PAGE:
- quality assurance documentation: accurate and up-to-date records of what QA has taken place through the process
- user consultation: consultation with users to ensure statistics are relevant and fit for purpose.
Quality structures: team level
For everyone in the GSS to understand the role they play in ensuring quality in government statistics, quality should be embedded into the culture of the department.
This can be done using:
- internal guidance documents: relevant guidance on quality tailored to your department
- quality discussion group: an internal group or committee set up with the intention of providing a platform to discuss quality, lessons learned and share best practice (see Welsh Government case study)
- peer reviews: review systems among colleagues
- curiosity panels: these are used at the Office for National Statistics (ONS) and chaired by a Deputy Director, they are an opportunity for the whole team to sense-check the results, agree the main messages, and place the findings in context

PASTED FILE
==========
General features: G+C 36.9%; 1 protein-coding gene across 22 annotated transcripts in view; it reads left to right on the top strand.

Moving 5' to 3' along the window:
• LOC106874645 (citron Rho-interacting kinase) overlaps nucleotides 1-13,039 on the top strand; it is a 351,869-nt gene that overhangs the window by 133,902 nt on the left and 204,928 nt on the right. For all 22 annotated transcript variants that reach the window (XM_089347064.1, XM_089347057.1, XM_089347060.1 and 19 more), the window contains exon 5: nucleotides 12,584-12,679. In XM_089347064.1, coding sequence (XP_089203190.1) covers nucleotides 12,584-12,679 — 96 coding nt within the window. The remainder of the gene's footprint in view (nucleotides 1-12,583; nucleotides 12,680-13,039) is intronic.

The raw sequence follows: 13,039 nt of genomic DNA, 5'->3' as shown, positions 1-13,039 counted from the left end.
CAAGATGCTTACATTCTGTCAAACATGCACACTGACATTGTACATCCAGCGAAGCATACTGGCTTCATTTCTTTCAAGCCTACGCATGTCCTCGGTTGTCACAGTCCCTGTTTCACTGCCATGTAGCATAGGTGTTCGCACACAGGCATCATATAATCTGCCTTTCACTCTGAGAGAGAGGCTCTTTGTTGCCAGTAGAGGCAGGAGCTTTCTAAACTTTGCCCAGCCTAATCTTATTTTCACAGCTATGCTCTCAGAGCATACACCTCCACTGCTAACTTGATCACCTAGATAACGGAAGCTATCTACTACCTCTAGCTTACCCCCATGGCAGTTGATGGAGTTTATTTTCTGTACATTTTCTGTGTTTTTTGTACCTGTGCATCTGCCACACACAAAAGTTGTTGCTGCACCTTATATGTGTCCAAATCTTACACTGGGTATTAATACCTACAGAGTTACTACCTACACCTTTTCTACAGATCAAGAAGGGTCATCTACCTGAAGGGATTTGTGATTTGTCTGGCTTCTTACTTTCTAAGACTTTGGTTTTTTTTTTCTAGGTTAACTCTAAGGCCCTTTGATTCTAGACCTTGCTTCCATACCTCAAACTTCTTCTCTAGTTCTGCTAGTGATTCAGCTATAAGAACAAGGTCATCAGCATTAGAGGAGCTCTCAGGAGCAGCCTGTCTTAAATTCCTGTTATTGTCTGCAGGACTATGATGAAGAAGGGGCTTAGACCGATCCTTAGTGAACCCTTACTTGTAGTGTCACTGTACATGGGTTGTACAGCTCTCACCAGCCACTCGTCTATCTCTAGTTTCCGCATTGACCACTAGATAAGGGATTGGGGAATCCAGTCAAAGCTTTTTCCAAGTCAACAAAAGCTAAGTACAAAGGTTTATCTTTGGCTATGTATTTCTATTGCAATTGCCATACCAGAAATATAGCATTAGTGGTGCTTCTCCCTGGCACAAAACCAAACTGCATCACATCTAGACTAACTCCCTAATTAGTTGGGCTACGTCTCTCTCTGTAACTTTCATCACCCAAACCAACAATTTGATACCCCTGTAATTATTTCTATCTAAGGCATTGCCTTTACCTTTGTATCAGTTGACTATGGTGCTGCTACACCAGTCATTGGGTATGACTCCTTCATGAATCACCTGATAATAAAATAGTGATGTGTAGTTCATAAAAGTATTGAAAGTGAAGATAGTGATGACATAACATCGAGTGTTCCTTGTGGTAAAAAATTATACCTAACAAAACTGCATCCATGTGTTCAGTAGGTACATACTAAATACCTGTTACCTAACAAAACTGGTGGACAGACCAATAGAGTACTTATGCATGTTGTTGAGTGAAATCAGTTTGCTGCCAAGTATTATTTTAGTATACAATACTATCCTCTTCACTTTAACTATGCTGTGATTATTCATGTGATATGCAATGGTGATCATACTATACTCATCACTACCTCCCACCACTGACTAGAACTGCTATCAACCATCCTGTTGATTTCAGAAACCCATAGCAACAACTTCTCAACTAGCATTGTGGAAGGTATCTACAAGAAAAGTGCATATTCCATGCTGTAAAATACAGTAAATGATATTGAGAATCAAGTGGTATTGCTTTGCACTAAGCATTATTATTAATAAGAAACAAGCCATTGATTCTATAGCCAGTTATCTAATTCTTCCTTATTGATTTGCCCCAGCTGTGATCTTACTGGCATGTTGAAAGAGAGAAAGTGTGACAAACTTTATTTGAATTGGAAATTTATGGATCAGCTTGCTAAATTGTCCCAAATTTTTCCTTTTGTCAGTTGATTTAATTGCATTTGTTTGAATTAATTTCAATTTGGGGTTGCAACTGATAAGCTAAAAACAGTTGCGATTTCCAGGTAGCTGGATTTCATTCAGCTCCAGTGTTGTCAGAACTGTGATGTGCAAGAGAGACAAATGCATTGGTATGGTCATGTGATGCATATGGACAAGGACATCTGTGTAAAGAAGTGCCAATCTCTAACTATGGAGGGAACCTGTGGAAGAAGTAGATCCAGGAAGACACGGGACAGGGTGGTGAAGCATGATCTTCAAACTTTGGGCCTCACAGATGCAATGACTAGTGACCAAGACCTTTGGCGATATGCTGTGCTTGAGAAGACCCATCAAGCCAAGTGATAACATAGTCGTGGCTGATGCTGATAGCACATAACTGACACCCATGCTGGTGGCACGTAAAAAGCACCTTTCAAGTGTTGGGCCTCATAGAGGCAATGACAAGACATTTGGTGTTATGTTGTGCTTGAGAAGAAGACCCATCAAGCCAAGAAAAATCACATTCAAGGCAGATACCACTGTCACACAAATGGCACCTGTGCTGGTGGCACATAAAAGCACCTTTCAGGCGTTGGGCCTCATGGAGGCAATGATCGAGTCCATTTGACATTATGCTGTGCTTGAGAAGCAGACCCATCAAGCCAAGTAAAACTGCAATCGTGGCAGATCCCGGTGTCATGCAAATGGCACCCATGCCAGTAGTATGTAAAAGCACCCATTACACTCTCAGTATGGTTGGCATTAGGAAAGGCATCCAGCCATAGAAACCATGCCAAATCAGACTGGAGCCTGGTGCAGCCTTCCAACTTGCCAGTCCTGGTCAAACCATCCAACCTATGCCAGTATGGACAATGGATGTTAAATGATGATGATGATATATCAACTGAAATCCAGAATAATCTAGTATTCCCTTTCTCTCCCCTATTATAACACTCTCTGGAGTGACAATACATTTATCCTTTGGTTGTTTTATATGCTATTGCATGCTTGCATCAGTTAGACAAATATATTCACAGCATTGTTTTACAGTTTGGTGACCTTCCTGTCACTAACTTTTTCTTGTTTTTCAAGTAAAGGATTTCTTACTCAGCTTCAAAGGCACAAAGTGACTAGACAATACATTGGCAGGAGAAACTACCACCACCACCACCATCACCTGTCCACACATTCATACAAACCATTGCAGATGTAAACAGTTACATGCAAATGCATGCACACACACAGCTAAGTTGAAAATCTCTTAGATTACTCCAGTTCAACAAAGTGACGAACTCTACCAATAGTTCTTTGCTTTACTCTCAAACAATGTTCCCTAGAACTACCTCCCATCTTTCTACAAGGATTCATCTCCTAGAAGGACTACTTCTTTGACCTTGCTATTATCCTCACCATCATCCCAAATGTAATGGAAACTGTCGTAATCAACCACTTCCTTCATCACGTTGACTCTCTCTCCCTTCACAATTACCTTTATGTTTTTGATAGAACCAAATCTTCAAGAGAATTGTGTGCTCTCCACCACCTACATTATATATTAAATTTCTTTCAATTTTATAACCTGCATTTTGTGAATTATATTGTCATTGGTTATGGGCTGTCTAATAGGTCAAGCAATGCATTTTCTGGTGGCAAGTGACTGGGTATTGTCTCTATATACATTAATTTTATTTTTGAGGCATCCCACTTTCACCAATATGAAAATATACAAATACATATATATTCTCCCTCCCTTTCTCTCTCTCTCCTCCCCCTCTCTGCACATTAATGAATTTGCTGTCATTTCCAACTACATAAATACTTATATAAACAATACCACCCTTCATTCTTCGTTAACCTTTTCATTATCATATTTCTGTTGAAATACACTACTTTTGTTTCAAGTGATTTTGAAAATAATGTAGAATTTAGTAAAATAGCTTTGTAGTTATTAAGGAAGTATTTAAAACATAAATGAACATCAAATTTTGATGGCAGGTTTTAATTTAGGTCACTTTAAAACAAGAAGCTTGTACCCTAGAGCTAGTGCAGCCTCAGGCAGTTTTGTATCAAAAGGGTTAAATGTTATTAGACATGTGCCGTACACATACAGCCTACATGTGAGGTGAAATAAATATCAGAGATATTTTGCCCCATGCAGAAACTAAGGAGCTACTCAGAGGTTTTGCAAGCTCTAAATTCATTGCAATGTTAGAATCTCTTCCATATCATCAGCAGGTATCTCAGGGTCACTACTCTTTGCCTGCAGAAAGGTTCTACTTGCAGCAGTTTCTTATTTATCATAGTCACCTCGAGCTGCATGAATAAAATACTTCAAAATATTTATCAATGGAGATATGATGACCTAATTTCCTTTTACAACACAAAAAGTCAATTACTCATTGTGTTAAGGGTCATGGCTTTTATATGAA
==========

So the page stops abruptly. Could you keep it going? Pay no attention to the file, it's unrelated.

Quality practices: desk level
Analysts play a crucial role in maintaining and improving quality, their responsibilities are:
- input checks: understand and check the quality of the source data (we build on this in goal two)
- process checks: transform the source data into statistical figures and tables – use different approaches to see if the results are the same, perform aggregation checks and checks against the source data
- output checks: checks on the final published outputs: sense-check results, check for consistency within the final statistical bulletin, final check of figures and presentation
|1.1 Facilitate the quality champions network||The quality champions network aims to improve the quality of statistics produced by the GSS. The quality centre will facilitate this network through organising quarterly meetings, creating agendas and providing support to quality champions.||Quality Centre|